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With so many options available when choosing how to allocate marketing budgets, dealers are increasingly finding themselves conflicted over what to use. Every dealer wants to know whether their marketing is producing results – whether that is in sales or service. And all vendors will attempt to show ROI for their services. Furthermore, how is a dealer to know whether the spike in sales was a direct result of the marketing or if those sales would have happened regardless?
Steven Levitt & Stephen Dubner, bestselling authors of Freakonomics and Superfreakonomics, explored this topic in their recently published book, “Think Like A Freak.” These two brilliant economists were hired by a multinational retailer who was spending hundreds of millions of dollars a year in primarily print and television advertising. The client claimed that TV was more effective since increases in sales correlated more with the airing of the ads. Because of the higher costs of television media, however, the company limited its buys to a few times per year: Black Friday, Christmas and Father’s Day. “In other words, the company spent millions of dollars to entice people to go shopping at precisely the same time that millions of people were about to go shopping anyway,” wrote the authors. When analyzing the effectiveness of its print advertising, the company had “bought newspaper inserts every single Sunday for the past twenty years in 250 markets across the United States.” The company claimed that it had no method to evaluate the effectiveness of the print ads. The results of these evaluations led the company executives to the conclusion that television advertising was more effective than print.
The authors proposed evaluating the effectiveness of the two media through the use of control groups. This would entail temporarily stopping the ads in multiple markets, comparing the results of the control group with the markets in which the media remained, then analyzing the results. The executives were hesitant to do this for fear of failure. Coincidentally, however, in one of their markets, an intern forgot to make a media buy. This resulted in the newspaper ads in a major metropolitan area going dark for the entire summer. This natural control group allowed the economists to compare the results of that market to the other markets that did run advertising during that time. According to the authors, sales in the market that did not run ads were not affected at all.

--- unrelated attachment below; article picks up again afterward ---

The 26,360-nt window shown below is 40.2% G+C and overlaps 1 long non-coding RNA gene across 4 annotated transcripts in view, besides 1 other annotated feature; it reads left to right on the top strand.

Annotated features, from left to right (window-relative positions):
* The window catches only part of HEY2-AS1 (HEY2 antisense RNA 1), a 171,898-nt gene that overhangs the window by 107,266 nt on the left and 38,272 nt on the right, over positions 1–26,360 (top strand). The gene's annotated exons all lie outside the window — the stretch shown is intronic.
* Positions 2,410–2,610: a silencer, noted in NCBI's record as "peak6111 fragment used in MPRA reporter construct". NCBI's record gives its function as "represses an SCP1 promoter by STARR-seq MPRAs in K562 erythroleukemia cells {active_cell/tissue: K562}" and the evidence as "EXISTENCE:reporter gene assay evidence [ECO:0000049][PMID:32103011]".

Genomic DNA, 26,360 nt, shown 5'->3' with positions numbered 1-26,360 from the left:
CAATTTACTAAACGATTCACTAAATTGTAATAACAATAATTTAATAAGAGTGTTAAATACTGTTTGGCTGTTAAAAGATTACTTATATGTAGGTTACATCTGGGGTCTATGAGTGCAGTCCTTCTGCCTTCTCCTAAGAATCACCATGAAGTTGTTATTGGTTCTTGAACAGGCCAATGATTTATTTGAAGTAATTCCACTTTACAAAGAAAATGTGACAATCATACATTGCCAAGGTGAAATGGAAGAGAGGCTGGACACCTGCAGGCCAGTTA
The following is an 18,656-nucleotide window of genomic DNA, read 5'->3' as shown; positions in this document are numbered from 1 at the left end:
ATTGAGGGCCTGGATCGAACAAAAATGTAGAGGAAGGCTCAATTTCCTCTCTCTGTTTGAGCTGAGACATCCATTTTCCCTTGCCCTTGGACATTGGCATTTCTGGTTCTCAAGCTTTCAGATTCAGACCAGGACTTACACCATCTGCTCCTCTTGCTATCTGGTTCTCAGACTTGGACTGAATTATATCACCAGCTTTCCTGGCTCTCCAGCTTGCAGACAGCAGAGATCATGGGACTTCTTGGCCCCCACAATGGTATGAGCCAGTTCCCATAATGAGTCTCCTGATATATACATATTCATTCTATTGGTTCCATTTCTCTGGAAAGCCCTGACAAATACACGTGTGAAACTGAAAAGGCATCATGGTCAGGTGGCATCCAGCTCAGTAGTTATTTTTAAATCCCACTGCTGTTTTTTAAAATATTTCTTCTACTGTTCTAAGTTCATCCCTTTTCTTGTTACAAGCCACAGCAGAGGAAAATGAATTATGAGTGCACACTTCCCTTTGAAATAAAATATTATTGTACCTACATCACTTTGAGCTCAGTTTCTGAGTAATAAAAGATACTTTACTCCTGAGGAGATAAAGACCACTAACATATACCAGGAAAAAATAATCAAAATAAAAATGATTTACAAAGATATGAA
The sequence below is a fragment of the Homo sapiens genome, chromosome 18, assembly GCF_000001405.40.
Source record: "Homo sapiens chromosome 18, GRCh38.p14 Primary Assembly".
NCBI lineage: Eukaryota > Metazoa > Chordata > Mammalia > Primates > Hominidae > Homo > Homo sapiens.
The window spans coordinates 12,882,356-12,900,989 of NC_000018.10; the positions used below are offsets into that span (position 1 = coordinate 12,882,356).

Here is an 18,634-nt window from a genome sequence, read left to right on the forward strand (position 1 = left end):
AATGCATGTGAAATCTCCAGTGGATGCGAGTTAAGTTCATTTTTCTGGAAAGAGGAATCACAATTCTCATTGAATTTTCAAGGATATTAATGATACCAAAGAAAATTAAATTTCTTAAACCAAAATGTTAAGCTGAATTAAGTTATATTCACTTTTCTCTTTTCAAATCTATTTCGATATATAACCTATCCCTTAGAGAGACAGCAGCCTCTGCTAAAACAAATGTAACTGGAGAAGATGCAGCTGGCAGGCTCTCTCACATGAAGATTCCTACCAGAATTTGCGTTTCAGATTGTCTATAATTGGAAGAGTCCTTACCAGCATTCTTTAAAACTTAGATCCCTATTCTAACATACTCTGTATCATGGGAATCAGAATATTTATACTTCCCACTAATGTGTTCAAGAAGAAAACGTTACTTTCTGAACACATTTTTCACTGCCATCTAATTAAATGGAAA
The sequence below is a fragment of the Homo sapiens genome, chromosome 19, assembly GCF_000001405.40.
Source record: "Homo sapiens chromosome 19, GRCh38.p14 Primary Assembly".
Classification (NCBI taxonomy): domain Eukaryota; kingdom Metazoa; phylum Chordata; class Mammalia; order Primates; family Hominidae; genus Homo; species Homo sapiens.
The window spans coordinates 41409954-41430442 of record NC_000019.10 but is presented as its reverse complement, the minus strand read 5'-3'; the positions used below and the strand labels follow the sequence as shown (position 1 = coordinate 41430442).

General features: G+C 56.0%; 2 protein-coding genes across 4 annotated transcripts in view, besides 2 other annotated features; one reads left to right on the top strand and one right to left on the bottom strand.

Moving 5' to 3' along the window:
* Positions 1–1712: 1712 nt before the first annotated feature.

The idea of implementing control groups is not a new one. In fact, scientists have used them for centuries to evaluate the results of experiments. However, not many marketing agencies have enough confidence in their products to suggest and/or implement this as a method to prove the effectiveness of their services. It’s one thing to share results controlled by variables set by the marketing agency, and quite another to risk the potential loss of an account by using a control group to prove effectiveness.
Great marketers with confidence in their services will not only assist the dealer in implementing this type of experiment, but will also embrace it. There’s no more powerful proof of ROI than when a vendor can show a dealer a side-by-side comparison of those who were marketed to versus those who were not. The most common argument a dealer will have with a marketing vendor is that the sales, traffic or service revenue would have happened regardless of the marketing.
Dealers who really want to know how effective their marketing campaigns are should use control groups throughout all of their marketing channels. The results will prove, beyond a shadow of a doubt, whether a specific campaign was effective. The next time you question whether your vendor partner’s service is producing results, ask them to prove it using a control group experiment.